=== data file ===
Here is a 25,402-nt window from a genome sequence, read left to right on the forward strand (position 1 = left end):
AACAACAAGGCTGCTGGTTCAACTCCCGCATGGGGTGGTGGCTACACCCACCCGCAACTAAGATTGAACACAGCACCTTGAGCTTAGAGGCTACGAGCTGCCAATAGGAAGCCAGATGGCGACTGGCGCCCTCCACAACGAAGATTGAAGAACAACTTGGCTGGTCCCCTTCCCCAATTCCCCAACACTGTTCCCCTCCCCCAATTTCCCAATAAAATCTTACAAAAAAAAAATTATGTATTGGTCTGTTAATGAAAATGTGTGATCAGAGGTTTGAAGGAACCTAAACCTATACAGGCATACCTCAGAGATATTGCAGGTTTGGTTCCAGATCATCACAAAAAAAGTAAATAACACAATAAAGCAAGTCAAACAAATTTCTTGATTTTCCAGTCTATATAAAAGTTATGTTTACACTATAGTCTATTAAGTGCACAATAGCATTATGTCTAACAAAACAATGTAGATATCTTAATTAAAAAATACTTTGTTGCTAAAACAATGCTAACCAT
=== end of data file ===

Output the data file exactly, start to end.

Here is a 25,402-nt window from a genome sequence, read left to right on the forward strand (position 1 = left end):
AACAACAAGGCTGCTGGTTCAACTCCCGCATGGGGTGGTGGCTACACCCACCCGCAACTAAGATTGAACACAGCACCTTGAGCTTAGAGGCTACGAGCTGCCAATAGGAAGCCAGATGGCGACTGGCGCCCTCCACAACGAAGATTGAAGAACAACTTGGCTGGTCCCCTTCCCCAATTCCCCAACACTGTTCCCCTCCCCCAATTTCCCAATAAAATCTTACAAAAAAAAAATTATGTATTGGTCTGTTAATGAAAATGTGTGATCAGAGGTTTGAAGGAACCTAAACCTATACAGGCATACCTCAGAGATATTGCAGGTTTGGTTCCAGATCATCACAAAAAAAGTAAATAACACAATAAAGCAAGTCAAACAAATTTCTTGATTTTCCAGTCTATATAAAAGTTATGTTTACACTATAGTCTATTAAGTGCACAATAGCATTATGTCTAACAAAACAATGTAGATATCTTAATTAAAAAATACTTTGTTGCTAAAACAATGCTAACCAT